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The Snotty Young Punk of Zintown

Once the upstart, Turley is now one of the undisputed kings of California Zinfandel
Photo by: David Yellen

Posted: Apr 4, 2012 10:30am ET

Back in the mid 1990s, there were three kings of California Zinfandel, the Three Rs we called them: Ravenswood, Ridge and Rosenblum. The snotty young punk in Zintown was Turley. Fast-forward almost 20 years and things have sure changed. The Three Rs continue to make fine Zinfandels—Ridge most frequently—but only Turley is on top of its game.

That's my takeaway after tasting through the winery's most-recent releases. I've been drinking Turley since the first vintage, 1993, and, taken as a group, these are some of the best Zinfandels that Turley has made. The group included 2009s from the winery's top single vineyards as well as early-release 2010 from its value-oriented blends.

Leading the pack was Turley Paso Robles Ueberroth Vineyard 2009 ($48), a knockout Zin that wraps a complex core inside a supple, rich texture. The Turley Napa Valley Hayne Vineyard 2009 ($75) pairs power with finesse. Winemaker Ehren Jordan calls Hayne (planted in 1903) and Ueberroth (1884) the "Grands Crus of the Zinfandel world."

"Over the arc of the vintages, year in and year out, you have to scratch your head and ask yourself, 'Maybe it has nothing to do with us (the winemakers),'" Jordan said.

I think that comment says a lot about why Turley continues to make great Zinfandel. I won't argue that for a while in the late 1990s, too many of Turley's wines were so ripe and powerful that I worried winemaking decisions were overshadowing the vineyards, but you can't really know what a Zin vineyard can ultimately give you until you push the envelope.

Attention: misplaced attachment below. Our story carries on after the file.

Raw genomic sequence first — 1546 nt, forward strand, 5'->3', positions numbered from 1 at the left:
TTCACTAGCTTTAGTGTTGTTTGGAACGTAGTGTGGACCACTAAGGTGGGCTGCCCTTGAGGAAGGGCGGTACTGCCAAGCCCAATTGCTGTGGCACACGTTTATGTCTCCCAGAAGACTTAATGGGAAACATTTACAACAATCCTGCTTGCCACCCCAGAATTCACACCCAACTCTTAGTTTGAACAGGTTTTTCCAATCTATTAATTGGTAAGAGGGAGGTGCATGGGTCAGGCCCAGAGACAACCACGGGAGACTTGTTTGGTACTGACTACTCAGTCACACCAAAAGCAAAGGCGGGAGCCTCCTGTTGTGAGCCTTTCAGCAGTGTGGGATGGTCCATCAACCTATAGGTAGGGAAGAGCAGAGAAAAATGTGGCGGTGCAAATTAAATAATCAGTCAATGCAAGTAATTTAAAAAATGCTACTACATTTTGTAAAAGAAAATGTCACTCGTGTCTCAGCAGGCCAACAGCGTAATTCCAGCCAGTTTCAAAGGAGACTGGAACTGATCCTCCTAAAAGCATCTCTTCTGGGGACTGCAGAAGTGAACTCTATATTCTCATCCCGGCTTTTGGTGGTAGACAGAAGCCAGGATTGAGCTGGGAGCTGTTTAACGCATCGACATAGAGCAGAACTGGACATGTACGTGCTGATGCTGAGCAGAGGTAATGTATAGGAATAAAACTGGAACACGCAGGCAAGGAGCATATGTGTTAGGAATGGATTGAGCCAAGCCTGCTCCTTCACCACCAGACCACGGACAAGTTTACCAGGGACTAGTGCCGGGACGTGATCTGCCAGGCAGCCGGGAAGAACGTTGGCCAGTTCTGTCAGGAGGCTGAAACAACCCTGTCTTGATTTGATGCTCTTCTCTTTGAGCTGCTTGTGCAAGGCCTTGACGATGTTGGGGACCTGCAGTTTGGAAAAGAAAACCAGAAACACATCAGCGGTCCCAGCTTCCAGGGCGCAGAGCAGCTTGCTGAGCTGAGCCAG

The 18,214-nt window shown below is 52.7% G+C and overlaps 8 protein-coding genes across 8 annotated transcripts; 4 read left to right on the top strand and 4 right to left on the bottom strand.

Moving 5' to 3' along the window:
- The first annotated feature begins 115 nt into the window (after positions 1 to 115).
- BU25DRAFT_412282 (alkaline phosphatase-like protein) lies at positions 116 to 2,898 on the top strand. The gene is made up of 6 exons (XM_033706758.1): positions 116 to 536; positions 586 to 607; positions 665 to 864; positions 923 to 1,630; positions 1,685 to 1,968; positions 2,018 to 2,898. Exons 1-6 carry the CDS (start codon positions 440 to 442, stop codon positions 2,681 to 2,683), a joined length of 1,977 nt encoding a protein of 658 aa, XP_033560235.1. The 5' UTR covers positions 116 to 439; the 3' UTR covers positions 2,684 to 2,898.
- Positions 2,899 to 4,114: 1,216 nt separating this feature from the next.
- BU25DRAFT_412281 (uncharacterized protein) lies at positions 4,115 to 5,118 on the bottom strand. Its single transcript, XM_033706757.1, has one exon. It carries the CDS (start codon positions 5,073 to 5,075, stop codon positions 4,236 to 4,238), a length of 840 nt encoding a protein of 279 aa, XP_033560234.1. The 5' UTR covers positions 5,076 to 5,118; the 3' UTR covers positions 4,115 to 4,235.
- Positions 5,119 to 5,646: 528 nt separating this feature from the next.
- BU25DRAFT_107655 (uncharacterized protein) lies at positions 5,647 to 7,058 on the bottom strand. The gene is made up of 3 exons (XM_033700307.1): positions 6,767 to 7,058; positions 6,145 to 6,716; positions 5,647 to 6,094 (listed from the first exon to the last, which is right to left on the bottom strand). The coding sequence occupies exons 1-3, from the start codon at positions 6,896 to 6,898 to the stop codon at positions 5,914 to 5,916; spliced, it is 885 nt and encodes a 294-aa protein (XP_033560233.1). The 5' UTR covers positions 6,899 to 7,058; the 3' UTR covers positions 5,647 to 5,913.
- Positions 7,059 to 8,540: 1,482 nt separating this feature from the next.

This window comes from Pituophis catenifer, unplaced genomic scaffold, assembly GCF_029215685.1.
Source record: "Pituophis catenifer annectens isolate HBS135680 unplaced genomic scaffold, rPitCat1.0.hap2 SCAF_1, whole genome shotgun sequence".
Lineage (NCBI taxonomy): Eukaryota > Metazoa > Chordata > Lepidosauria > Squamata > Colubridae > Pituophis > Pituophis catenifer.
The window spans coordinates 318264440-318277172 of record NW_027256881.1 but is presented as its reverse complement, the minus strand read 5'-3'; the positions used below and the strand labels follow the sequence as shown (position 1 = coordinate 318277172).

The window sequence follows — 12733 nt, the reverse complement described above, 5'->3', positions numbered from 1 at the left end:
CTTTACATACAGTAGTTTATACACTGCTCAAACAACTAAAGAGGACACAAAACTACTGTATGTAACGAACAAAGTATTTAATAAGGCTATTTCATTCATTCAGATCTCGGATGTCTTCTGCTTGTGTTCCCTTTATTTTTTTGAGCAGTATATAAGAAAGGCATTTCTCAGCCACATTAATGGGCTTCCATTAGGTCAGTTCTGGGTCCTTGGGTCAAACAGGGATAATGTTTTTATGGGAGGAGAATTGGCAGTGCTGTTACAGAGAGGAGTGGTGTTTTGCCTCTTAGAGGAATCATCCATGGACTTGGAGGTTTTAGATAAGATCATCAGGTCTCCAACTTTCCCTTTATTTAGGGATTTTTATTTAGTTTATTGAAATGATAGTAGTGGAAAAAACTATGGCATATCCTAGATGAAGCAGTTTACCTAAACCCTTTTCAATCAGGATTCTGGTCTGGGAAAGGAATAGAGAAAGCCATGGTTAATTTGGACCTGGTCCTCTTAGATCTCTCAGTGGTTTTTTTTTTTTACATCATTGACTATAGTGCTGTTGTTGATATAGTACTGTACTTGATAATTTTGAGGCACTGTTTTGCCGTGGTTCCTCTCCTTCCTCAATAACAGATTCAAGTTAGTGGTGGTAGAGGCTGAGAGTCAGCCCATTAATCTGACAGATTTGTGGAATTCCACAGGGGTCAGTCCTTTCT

In addition, Jordan and his crew have become true farmers in the past decade. The winery now closely controls 80 percent or more of its grape sources, a radical change from the early years. As a result, the wines have retained much of their depth and power, but now have more balance and refinement. Anyone who writes off the Turley Zins as ripe, burly thugs is simply behind the times.

It didn't hurt that 2009 was such a great vintage for Zin producers across the state. The same can't be said for 2010, which was the vintage from hell, particularly in Northern California. It was one of the coolest summers on record in Napa and Sonoma until August, when a history-making heat wave struck. "The wild card in 2010 is what happened to you when it was 108 in the third week of August," Jordan said.

Like so many producers, Turley lost entire crops, specifically, 101 Vineyard and two others. "The grapes literally vaporized," Jordan said. "They just got fried." There was no rhyme or reason to which vineyards survived and which didn't.